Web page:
Spain’s Renewable Energy Saga: Lessons for international investment law and sustainable development

IIAs and the accompanying ISDS regime are often praised as key to promoting FDI in countries and therefore aiding sustainable development. IIAs provide foreign investors with broad and vague protections, which are then interpreted and applied by arbitrators through the ISDS regime. Investment arbitrators are therefore vital in defining the relationship between international investment law and sustainable development. Given that the regime provides little to no guidance and accountability for arbitrators, it creates opportunities for treaty protections to be applied inconsistently and arbitrarily. The result is a system tainted with uncertainty that is constraining the policy space of countries and consequently hindering sustainable development. The renewable energy cases against Spain are a prime example of problems that the ISDS regime can present for sustainable development in the energy sector specifically.

Renewable energy arbitrations against Spain: Background and published awards

In 2007 Spain implemented a number of regulatory measures with the purpose of incentivizing investment in renewable energy. However, because of the program’s great success, a tariff deficit and the consequences of the financial crisis, Spain implemented a number of measures from 2010 onward, which retracted some features of the original regulations. As a result, approximately 40 arbitrations have been initiated against Spain.[1] The key issue in the first four final awards publicly issued in these arbitrations involved the application of the FET standard and legitimate expectations.[2]

Charanne v. Spain,[3] the first award that was published (2016), concerned investors who owned photovoltaic installations in Spain.[4] They argued that the evolution of the special regulatory framework created instability and lack of clarity which violated their legitimate expectations, contrary to ECT Article 10(1). The tribunal dismissed both claims, ruling in favour of Spain.[5]

In 2017, the tribunal in Eiser v. Spain ruled in favour of the investors of three concentrated solar plants.[6] Unlike in Charanne, they argued that a set of later regulations from 2012 to 2014 had breached their rights under the ECT, significantly devaluing their investments and forcing their Spanish subsidiaries into debt restructuring negotiations. The tribunal found in favour of the investors.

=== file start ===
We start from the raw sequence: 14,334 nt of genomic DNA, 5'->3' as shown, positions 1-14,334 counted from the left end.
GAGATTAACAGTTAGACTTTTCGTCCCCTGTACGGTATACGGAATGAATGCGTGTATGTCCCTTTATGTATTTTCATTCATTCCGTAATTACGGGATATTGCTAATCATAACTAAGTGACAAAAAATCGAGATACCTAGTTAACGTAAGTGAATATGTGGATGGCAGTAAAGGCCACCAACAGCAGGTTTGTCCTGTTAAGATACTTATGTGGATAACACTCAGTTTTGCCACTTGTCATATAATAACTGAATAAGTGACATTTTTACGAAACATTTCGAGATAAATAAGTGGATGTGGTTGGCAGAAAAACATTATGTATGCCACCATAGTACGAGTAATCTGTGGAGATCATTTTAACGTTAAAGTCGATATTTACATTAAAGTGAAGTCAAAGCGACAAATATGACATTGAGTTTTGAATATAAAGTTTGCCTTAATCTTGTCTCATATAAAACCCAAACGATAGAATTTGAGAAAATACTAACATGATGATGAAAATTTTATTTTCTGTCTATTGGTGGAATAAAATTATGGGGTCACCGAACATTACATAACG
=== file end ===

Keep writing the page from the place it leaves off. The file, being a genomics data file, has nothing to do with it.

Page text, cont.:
Isolux v. Spain[7]—decided first, but only published after Charanne and Eiser became public—was in many respects a sort of companion case to Charanne, as it was brought by related investors, involved the same counsel, and each party named the same co-arbitrators. Like in Eiser, Isolux disputed the 2012–2014 regulations. The investor claimed that Spain attracted its investment with the promise of maintaining a long-term feed-in tariff for the production of photovoltaic energy under a special regime, and that by later abolishing it, it breached ECT Article 10. The tribunal found in favour of Spain.

In February 2018, the tribunal in Novenergia v. Spain ordered Spain to pay EUR 53 million to a Luxembourg fund that had invested in photovoltaic plants in Spain.[8] The claim in Novenergia related to the same 2012–2014 reforms as in Eiser and Isolux.

Although the same reforms sparked the abovementioned disputes, a closer look at the tribunals’ interpretation and application of the FET standard in each award reveals the inconsistencies to which the ISDS regime can give rise. The awards shine light on four specific issues, explored in the rest of this essay.

1. Lack of clarity regarding whether an investor has legitimate expectations and, if so, of what

There is no consistent interpretation as to what gives rise to an investor’s legitimate expectations that a regulatory framework will remain unchanged. It is true that none of the four awards can be understood to deny the state’s right (and duty) to regulate (and re-regulate). Nor do they suggest that a state’s right to regulate is limitless. Further, all awards recognize that Spain did have some form of obligation to respect the investor’s legitimate expectations. At this point, however, the tribunals differed in their way of proceeding.

In Charanne, the investors alleged that the regulatory framework established by Spain prior to the 2008 crisis induced them to invest in Spain and generated the expectation that the terms would not be altered. However, the tribunal found that this framework could not provide legitimate expectations, as the documents were not specific enough. From the Charanne award, it can be understood that anything short of a stabilization clause or specific commitment to the investors specifying that the regulatory framework will remain unchanged will fall short of creating such a legitimate expectation.[9]